Reading strings from unicode file using getline in c++

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dev_tyagi

Thread Starter
Joined
Jul 2, 2005
Messages
2
hi everyone
i am using C++ for reading unicode formated file i have to read strings to a specified deliminator but this funcion is not working poperly with unicode file
so please help me out to do so
the code i m writing for reading string is
fstream fp,fp1;
fp.open("filename",ios::in);
if (!fp.is_open())
{
cout << "couldn't open file" << endl;
exit(3);
}


else
while(!fp.eof())
{
fp.getline(buffer,2500,'¶');
fp1.open("c:\\notfounddata2.txt",ios::eek:ut);
fp1.write(buffer,2500);
cout<<buffer;
}
fp.close();
fp1.close();
but the prob is its not reading the file properly
so what should i do i m new to c++

with regards
dev
 
Joined
Jun 15, 2005
Messages
431
I'm a C (not C++) programmer, but doesn't getline() read only until it encounters a newline character (or CR/LF for DOS)?

Also, I see a problem in that you are opening your output file inside the loop and closing it outside the loop. Open it once and close it once.
 
Joined
Apr 30, 2001
Messages
2,636
^^ only with non-member getline().

For member getline(), you can specify how many characters to read and specify the delimeter.

@dev_tyagi
If it was a regular file, you could just use 182 or 0xB6 for the getline delimiter, but not sure about unicode.

For visual c++, I think you can use wfstream, but not sure.
 

dev_tyagi

Thread Starter
Joined
Jul 2, 2005
Messages
2
HI
THANKX FOR UR REPLY
BUT THAT WAS JUST A SAMPLE CODE SO BY MISTAKE I HAD WRITTEN LIKE THAT ACTUALLY I WAS WRITTEN LIKE THIS BUT ITS NOT READING
char buffer[300][2500];
fstream fp,fp1;
int i=0;
fp.open("c:\\notfounddata1.txt",ios::in|std::ios::binary);
fp1.open("c:\\notfounddata2.txt",ios::eek:ut|std::ios::binary);
if (!fp.is_open())
{
std::cout<<"couldn't open file" << endl;
exit(3);
}

else
while(!fp.eof())
{
fp.getline(buffer,2500);
fp1<<buffer<<endl;
std::cout<<buffer<<endl;
i++;
}


fp.close();
fp1.close();
 
Joined
Apr 30, 2001
Messages
2,636
Still not sure about the unicode part and getline, but you can ask here and you'll get your answer.

A couple of tips though.

instead of

fstream instance1, instance2
instance1.open("file.txt", ios::in | ios::binary);
instance2.open("file.txt", ios::eek:ut | ios::binary);


you can do

ifstream instance1("file.txt", ios::binary);
ofstream instance2("file.txt", ios::binary);

Also, you shouldn't use exit(). Destructors for anything won't be called. In main() when you want to exit with an error, use return so the destructors get called.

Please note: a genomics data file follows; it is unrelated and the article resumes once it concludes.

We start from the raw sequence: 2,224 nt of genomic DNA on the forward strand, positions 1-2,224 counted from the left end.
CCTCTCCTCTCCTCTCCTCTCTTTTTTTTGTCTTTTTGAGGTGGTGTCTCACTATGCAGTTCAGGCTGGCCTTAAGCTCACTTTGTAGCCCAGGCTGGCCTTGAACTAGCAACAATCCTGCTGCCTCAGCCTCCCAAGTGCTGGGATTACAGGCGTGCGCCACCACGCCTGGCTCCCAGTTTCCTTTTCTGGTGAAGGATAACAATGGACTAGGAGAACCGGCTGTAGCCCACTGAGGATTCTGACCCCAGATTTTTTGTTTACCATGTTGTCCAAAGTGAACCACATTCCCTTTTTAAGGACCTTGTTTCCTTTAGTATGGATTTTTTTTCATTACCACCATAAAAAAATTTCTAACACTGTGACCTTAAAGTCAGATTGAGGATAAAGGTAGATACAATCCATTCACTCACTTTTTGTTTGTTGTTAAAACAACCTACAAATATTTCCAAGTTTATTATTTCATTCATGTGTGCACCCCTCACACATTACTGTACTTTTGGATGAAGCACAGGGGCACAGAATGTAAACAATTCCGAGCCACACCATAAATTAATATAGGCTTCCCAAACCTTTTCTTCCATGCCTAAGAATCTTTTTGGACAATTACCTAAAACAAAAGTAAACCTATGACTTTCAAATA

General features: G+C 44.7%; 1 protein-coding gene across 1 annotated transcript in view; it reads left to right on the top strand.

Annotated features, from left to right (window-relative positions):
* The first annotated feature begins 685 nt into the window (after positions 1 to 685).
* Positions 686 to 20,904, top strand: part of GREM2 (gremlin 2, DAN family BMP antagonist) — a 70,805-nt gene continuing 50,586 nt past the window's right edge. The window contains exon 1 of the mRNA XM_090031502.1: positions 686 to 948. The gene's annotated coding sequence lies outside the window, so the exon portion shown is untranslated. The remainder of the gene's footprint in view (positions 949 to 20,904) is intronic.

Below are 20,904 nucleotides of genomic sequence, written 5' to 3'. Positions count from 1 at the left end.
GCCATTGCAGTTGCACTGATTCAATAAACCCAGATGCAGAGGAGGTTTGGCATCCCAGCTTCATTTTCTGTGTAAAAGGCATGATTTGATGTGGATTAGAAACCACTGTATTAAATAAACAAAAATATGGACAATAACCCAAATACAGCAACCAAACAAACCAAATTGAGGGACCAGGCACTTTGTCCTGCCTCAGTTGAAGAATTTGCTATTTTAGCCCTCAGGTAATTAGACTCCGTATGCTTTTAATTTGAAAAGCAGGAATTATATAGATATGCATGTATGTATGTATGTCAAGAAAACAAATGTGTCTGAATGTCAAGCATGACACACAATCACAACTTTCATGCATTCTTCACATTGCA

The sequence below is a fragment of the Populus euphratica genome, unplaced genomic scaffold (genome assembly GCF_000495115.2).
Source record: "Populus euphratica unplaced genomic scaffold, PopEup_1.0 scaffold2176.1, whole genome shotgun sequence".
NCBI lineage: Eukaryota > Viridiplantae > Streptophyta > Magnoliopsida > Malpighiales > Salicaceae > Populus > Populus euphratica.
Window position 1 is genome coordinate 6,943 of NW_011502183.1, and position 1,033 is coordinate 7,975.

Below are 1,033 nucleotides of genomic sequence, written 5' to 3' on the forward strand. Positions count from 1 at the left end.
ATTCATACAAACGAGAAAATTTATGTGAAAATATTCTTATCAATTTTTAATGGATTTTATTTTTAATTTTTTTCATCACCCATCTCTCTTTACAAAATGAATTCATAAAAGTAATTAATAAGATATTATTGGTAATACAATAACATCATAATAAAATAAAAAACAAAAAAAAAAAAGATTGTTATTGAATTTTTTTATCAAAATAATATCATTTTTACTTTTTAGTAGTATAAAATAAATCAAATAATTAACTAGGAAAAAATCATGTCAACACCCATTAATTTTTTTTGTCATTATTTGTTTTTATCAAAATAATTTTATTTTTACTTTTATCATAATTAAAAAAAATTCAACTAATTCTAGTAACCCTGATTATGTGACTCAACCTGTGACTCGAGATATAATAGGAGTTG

Here's just a simple text file copier as an example.

Code:
#include <iostream>
#include <string>
#include <fstream>

using namespace std;

int main() {
    ifstream in("in.txt");
    if (!in) {
        cout << "\n" << "Error reading in.txt" << endl;
        return 1;
    }
    ofstream out("out.txt");
    if (!out) {
        cout << "\n" << "Error writing to out.txt" << endl;
        return 1;
    }
    for (string s; getline(in,s) ; ) {
        out << s;
        if ( !in.eof() ) {
            out << "\n";
        }
    }
}
In this case, I don't have to .close() the streams as they will be destructed when main() reaches the end of its scope. Now for example, if the stream is open and I need to delete the file, I'd need to .close() it, but instead of using .close(), it's usually better to put the stream operations in a function and let the stream be closed when the function reaches the end of its scope.
 
Joined
Apr 30, 2001
Messages
2,636
I did figure this out though.


Code:
#include <iostream>
#include <fstream>

using namespace std;

int main() {
    // Write  ¶ to file in unicode
    ofstream out("out.txt", ios::binary);
    if (!out) {
        return 1;
    }
    out << static_cast<char>(0xFFFFFFFF) 
        << static_cast<char>(0xFFFFFFFE) 
        << static_cast<char>(0xFFFFFFB6) 
        << static_cast<char>(0);
}

When you save in unicode with EditPlus for example , each char is 32bits long or 16bits long depending. So if "&" is the first character in the file, the first four characters you get when you read the file will make up the bits of &.

Are you talking about utf-8, utf-16 or utf-32 specifically?

If utf-8, you'd write ¶ to a file like this.

Code:
out << static_cast<char>(0xFFFFFFC2);
out << static_cast<char>(0xFFFFFFB6);
That'll give you some hints, but I would ask at that link I posted.

(You don't really need to use binary mode though)
 
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